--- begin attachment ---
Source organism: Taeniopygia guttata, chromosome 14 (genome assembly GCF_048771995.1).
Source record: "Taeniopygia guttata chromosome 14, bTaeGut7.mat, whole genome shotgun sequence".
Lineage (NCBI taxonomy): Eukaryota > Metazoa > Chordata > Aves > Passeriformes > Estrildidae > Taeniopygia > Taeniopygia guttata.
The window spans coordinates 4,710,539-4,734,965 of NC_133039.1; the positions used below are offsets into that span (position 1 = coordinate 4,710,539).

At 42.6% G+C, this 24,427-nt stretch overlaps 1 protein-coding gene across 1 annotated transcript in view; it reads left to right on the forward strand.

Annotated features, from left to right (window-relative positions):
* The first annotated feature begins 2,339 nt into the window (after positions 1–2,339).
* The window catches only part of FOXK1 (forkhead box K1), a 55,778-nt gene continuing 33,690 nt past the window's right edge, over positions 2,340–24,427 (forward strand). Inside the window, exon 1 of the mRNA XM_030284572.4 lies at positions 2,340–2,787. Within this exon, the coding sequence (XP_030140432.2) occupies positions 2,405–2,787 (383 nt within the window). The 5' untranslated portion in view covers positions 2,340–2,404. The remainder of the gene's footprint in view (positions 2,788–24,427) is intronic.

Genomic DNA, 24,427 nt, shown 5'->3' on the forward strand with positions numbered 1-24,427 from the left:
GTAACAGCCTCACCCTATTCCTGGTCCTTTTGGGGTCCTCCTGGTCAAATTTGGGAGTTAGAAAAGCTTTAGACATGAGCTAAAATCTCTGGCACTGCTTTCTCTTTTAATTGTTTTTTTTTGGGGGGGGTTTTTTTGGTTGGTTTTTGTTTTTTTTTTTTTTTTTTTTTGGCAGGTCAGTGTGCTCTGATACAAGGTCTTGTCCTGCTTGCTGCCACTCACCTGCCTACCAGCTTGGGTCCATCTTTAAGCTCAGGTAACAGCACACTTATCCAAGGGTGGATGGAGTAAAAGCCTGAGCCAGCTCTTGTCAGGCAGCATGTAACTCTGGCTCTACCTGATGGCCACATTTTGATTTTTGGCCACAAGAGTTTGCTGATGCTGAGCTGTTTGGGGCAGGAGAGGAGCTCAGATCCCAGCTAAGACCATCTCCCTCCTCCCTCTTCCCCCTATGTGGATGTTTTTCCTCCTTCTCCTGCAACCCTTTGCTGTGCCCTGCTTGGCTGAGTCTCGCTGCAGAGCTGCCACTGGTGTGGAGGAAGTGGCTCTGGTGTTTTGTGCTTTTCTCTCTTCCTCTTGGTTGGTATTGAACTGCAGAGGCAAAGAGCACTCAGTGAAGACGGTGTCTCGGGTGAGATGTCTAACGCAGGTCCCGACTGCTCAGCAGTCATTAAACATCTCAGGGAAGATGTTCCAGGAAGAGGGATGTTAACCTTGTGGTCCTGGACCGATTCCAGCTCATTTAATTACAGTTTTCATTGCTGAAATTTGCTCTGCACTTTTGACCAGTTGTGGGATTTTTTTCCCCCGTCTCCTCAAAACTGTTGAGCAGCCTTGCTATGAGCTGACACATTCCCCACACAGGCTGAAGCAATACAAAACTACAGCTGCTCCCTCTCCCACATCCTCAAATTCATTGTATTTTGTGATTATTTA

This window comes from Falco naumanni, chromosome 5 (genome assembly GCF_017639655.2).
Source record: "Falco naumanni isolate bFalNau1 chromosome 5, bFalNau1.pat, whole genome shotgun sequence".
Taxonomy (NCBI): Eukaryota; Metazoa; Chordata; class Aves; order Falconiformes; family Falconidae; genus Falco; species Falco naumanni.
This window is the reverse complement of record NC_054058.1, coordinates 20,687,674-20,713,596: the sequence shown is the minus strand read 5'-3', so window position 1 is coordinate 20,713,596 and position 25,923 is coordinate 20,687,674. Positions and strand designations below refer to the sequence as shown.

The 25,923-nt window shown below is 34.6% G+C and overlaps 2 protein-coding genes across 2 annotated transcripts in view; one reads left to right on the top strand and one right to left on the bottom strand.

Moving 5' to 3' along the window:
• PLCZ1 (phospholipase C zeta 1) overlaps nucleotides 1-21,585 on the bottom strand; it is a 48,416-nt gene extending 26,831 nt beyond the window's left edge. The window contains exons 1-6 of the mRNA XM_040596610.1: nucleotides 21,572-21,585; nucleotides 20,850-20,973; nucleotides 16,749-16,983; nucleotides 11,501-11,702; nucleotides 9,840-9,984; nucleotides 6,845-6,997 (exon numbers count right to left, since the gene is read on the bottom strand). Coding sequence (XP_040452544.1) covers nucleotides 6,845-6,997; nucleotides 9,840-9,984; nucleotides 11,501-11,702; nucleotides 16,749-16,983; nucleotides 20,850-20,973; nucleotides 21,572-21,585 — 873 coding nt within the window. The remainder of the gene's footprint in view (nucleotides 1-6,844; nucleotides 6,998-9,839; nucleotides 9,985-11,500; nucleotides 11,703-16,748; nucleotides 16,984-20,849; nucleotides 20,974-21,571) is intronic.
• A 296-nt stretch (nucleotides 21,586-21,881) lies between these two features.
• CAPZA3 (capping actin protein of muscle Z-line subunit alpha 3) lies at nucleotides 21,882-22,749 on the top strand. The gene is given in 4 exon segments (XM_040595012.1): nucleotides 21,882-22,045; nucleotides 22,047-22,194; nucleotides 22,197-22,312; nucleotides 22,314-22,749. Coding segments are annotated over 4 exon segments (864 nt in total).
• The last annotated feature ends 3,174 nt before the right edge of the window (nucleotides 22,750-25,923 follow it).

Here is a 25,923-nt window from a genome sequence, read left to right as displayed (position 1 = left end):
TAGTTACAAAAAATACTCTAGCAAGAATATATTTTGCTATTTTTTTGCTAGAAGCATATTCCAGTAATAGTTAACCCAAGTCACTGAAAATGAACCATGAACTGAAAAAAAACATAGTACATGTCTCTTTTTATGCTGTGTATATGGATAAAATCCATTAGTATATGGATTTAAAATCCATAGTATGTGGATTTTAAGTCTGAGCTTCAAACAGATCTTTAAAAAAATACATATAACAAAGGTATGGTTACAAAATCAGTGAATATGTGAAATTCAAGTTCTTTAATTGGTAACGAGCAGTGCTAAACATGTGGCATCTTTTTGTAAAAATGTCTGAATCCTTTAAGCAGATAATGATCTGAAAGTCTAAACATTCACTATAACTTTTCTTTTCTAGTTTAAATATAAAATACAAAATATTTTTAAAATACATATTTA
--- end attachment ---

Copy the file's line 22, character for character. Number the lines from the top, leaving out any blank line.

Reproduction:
TAGTTACAAAAAATACTCTAGCAAGAATATATTTTGCTATTTTTTTGCTAGAAGCATATTCCAGTAATAGTTAACCCAAGTCACTGAAAATGAACCATGAACTGAAAAAAAACATAGTACATGTCTCTTTTTATGCTGTGTATATGGATAAAATCCATTAGTATATGGATTTAAAATCCATAGTATGTGGATTTTAAGTCTGAGCTTCAAACAGATCTTTAAAAAAATACATATAACAAAGGTATGGTTACAAAATCAGTGAATATGTGAAATTCAAGTTCTTTAATTGGTAACGAGCAGTGCTAAACATGTGGCATCTTTTTGTAAAAATGTCTGAATCCTTTAAGCAGATAATGATCTGAAAGTCTAAACATTCACTATAACTTTTCTTTTCTAGTTTAAATATAAAATACAAAATATTTTTAAAATACATATTTA